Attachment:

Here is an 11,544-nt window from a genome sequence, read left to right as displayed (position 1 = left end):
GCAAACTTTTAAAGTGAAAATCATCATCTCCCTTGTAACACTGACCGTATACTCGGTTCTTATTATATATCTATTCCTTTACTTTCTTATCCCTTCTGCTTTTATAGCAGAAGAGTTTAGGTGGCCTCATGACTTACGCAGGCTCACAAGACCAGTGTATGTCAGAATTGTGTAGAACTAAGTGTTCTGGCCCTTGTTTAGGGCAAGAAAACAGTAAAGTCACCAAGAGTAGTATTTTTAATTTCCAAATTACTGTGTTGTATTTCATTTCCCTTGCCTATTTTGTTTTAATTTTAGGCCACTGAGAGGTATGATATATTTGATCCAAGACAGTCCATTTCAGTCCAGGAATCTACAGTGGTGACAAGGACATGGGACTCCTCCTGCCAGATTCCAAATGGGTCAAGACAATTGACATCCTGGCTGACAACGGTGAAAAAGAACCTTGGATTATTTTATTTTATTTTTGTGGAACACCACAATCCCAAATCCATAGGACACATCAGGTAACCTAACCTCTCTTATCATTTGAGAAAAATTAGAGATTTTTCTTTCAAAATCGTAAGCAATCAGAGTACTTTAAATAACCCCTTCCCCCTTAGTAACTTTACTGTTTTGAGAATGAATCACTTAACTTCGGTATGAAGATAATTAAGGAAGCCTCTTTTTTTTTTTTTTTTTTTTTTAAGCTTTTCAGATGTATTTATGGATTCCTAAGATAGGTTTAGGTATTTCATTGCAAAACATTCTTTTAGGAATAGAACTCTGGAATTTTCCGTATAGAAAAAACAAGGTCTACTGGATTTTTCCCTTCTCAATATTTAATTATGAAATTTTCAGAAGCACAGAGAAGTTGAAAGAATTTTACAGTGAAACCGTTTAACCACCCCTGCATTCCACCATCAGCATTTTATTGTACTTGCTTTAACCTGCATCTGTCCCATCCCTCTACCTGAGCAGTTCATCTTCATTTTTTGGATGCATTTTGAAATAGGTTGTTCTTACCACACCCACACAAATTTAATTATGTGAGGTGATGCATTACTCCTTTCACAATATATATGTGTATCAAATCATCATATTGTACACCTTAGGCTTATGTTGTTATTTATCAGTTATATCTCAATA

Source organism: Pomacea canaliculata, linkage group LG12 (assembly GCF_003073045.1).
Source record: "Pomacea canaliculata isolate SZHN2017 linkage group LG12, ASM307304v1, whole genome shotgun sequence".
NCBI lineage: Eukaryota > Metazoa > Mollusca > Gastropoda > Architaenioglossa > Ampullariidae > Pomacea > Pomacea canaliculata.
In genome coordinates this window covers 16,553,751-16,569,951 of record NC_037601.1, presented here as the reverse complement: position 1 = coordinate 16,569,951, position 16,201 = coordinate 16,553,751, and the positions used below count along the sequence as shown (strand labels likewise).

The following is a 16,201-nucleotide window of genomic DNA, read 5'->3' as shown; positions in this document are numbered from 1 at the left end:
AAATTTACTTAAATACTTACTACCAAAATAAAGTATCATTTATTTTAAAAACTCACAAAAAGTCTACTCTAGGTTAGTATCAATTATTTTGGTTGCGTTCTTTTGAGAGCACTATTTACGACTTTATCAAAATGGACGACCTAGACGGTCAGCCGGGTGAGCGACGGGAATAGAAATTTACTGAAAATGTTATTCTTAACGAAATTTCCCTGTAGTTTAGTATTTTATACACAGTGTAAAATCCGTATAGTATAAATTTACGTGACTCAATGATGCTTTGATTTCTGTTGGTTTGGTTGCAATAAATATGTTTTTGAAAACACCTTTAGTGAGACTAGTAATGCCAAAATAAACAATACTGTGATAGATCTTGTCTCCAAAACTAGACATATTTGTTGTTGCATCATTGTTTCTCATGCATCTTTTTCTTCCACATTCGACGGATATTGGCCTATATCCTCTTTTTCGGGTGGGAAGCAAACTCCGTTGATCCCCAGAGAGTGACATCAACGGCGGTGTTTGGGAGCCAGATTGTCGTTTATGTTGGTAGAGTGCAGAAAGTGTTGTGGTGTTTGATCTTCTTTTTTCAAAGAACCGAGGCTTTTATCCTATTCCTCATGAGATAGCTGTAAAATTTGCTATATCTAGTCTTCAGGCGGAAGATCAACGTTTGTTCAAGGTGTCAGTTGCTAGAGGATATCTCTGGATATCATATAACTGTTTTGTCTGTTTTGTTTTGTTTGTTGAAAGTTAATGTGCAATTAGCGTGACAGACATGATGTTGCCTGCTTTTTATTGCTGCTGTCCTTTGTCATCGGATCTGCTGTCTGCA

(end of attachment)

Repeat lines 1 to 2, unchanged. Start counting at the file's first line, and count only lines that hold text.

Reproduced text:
Here is an 11,544-nt window from a genome sequence, read left to right as displayed (position 1 = left end):
GCAAACTTTTAAAGTGAAAATCATCATCTCCCTTGTAACACTGACCGTATACTCGGTTCTTATTATATATCTATTCCTTTACTTTCTTATCCCTTCTGCTTTTATAGCAGAAGAGTTTAGGTGGCCTCATGACTTACGCAGGCTCACAAGACCAGTGTATGTCAGAATTGTGTAGAACTAAGTGTTCTGGCCCTTGTTTAGGGCAAGAAAACAGTAAAGTCACCAAGAGTAGTATTTTTAATTTCCAAATTACTGTGTTGTATTTCATTTCCCTTGCCTATTTTGTTTTAATTTTAGGCCACTGAGAGGTATGATATATTTGATCCAAGACAGTCCATTTCAGTCCAGGAATCTACAGTGGTGACAAGGACATGGGACTCCTCCTGCCAGATTCCAAATGGGTCAAGACAATTGACATCCTGGCTGACAACGGTGAAAAAGAACCTTGGATTATTTTATTTTATTTTTGTGGAACACCACAATCCCAAATCCATAGGACACATCAGGTAACCTAACCTCTCTTATCATTTGAGAAAAATTAGAGATTTTTCTTTCAAAATCGTAAGCAATCAGAGTACTTTAAATAACCCCTTCCCCCTTAGTAACTTTACTGTTTTGAGAATGAATCACTTAACTTCGGTATGAAGATAATTAAGGAAGCCTCTTTTTTTTTTTTTTTTTTTTTTAAGCTTTTCAGATGTATTTATGGATTCCTAAGATAGGTTTAGGTATTTCATTGCAAAACATTCTTTTAGGAATAGAACTCTGGAATTTTCCGTATAGAAAAAACAAGGTCTACTGGATTTTTCCCTTCTCAATATTTAATTATGAAATTTTCAGAAGCACAGAGAAGTTGAAAGAATTTTACAGTGAAACCGTTTAACCACCCCTGCATTCCACCATCAGCATTTTATTGTACTTGCTTTAACCTGCATCTGTCCCATCCCTCTACCTGAGCAGTTCATCTTCATTTTTTGGATGCATTTTGAAATAGGTTGTTCTTACCACACCCACACAAATTTAATTATGTGAGGTGATGCATTACTCCTTTCACAATATATATGTGTATCAAATCATCATATTGTACACCTTAGGCTTATGTTGTTATTTATCAGTTATATCTCAATA